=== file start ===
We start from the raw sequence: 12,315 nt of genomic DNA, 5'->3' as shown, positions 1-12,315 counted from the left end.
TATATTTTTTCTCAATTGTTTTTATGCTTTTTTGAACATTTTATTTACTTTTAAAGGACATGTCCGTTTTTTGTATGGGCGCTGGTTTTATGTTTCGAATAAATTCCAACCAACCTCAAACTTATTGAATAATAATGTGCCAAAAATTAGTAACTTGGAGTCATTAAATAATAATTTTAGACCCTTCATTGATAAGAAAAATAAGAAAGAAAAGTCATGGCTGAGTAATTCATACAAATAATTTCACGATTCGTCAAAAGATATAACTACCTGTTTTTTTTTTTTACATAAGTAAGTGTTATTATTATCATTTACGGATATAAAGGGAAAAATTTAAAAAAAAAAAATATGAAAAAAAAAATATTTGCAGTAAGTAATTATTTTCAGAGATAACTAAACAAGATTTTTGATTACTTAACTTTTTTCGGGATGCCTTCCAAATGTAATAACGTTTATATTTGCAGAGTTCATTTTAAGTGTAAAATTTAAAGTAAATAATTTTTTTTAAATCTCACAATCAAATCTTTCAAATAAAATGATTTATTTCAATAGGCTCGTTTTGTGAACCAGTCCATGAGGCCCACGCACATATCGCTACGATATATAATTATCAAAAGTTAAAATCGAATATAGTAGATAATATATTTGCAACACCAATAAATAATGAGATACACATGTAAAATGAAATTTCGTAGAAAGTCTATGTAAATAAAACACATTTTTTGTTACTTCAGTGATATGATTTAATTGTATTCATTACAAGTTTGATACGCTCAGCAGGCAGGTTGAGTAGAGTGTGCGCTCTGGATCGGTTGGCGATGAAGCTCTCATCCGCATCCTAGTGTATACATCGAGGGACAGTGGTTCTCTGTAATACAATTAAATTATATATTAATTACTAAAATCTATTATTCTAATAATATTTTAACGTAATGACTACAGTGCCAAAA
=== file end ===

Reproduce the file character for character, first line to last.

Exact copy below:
We start from the raw sequence: 12,315 nt of genomic DNA, 5'->3' as shown, positions 1-12,315 counted from the left end.
TATATTTTTTCTCAATTGTTTTTATGCTTTTTTGAACATTTTATTTACTTTTAAAGGACATGTCCGTTTTTTGTATGGGCGCTGGTTTTATGTTTCGAATAAATTCCAACCAACCTCAAACTTATTGAATAATAATGTGCCAAAAATTAGTAACTTGGAGTCATTAAATAATAATTTTAGACCCTTCATTGATAAGAAAAATAAGAAAGAAAAGTCATGGCTGAGTAATTCATACAAATAATTTCACGATTCGTCAAAAGATATAACTACCTGTTTTTTTTTTTTACATAAGTAAGTGTTATTATTATCATTTACGGATATAAAGGGAAAAATTTAAAAAAAAAAAATATGAAAAAAAAAATATTTGCAGTAAGTAATTATTTTCAGAGATAACTAAACAAGATTTTTGATTACTTAACTTTTTTCGGGATGCCTTCCAAATGTAATAACGTTTATATTTGCAGAGTTCATTTTAAGTGTAAAATTTAAAGTAAATAATTTTTTTTAAATCTCACAATCAAATCTTTCAAATAAAATGATTTATTTCAATAGGCTCGTTTTGTGAACCAGTCCATGAGGCCCACGCACATATCGCTACGATATATAATTATCAAAAGTTAAAATCGAATATAGTAGATAATATATTTGCAACACCAATAAATAATGAGATACACATGTAAAATGAAATTTCGTAGAAAGTCTATGTAAATAAAACACATTTTTTGTTACTTCAGTGATATGATTTAATTGTATTCATTACAAGTTTGATACGCTCAGCAGGCAGGTTGAGTAGAGTGTGCGCTCTGGATCGGTTGGCGATGAAGCTCTCATCCGCATCCTAGTGTATACATCGAGGGACAGTGGTTCTCTGTAATACAATTAAATTATATATTAATTACTAAAATCTATTATTCTAATAATATTTTAACGTAATGACTACAGTGCCAAAA